Collected Early Poems, 1950-1970

Adrienne Cecile Rich, Author W. W. Norton & Company $27.5 (435p) ISBN 978-0-393-03418-9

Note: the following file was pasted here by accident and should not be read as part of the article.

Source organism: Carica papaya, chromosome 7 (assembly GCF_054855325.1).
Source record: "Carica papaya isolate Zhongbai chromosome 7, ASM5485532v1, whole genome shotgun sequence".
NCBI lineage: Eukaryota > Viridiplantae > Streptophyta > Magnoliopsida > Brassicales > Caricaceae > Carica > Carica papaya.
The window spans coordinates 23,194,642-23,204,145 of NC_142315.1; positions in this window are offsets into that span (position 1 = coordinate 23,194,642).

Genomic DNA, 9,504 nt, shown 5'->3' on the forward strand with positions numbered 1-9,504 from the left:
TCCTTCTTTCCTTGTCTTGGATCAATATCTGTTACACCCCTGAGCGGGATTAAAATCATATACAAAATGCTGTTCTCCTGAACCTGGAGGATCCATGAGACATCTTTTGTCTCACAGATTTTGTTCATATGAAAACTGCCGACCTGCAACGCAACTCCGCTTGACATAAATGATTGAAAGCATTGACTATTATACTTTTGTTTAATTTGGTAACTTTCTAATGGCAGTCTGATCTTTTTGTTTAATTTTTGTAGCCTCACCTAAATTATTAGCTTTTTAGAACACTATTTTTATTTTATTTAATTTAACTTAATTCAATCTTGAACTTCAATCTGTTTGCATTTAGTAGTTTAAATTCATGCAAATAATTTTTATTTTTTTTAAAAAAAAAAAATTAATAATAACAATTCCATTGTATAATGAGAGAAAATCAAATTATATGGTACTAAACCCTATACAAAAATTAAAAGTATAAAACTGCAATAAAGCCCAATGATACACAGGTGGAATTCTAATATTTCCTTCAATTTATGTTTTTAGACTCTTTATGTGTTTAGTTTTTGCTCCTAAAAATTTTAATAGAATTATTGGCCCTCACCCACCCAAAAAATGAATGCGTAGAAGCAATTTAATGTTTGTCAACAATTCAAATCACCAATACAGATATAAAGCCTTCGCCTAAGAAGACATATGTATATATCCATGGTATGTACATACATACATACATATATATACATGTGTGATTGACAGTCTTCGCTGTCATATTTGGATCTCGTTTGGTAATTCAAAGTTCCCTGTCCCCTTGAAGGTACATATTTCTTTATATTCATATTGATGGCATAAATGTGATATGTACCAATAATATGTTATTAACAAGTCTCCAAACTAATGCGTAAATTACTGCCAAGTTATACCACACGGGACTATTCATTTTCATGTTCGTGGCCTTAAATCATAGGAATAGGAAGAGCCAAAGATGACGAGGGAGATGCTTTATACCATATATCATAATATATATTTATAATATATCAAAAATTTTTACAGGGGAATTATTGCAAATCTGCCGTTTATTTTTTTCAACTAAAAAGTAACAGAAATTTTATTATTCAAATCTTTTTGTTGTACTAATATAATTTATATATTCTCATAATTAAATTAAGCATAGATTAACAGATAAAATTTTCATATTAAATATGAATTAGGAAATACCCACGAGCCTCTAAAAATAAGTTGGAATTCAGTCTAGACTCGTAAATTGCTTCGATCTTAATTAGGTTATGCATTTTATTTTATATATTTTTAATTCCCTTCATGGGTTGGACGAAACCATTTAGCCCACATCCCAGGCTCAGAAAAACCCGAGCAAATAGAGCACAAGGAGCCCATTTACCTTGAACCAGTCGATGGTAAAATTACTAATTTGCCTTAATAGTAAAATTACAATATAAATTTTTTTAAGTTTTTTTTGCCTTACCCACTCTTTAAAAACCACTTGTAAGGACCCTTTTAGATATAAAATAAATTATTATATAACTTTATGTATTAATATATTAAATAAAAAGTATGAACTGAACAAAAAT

The latest volume from this distinguished poet ( An Atlas of the Difficult World ) contains all of the work included in Rich's first six books, and a few previously uncollected pieces as well. Her poetry of the 1950s stems from a strong, mostly male tradition, obviously and intentionally echoing the work of Frost, Williams, Dickinson and Stevens. These poems read easily and beautifully; Rich's language is cautious and well crafted, almost painfully perfect in its rhyme schemes and rhythms. She does not focus on distinctly female experience, but speaks instead of the more universal struggle of humanity in a ``disordered, fragmentary world.'' Over time, Rich's style becomes more divergent and forceful; it gathers narrative threads and experiments with irregular rhythms, line breaks and pauses. She writes of the struggle of the socially marginal in a world where there are definite limits to growth and boundaries to thought: ``I am a woman . . . feeling the fullness of her powers / at the precise moment when she must not use them.'' The poems written in the 1960s are pervaded by the poet's consciousness of the subversive nature of creativity, especially for women, a gift at risk of being suppressed or curtailed at any moment by the self, family or the male-dominated society. In the last poems of the period, Rich's voice is firm and brave, her language still searingly beautiful and individual. This important volume charts the radical transformation of one of America's most significant poets. (Jan.)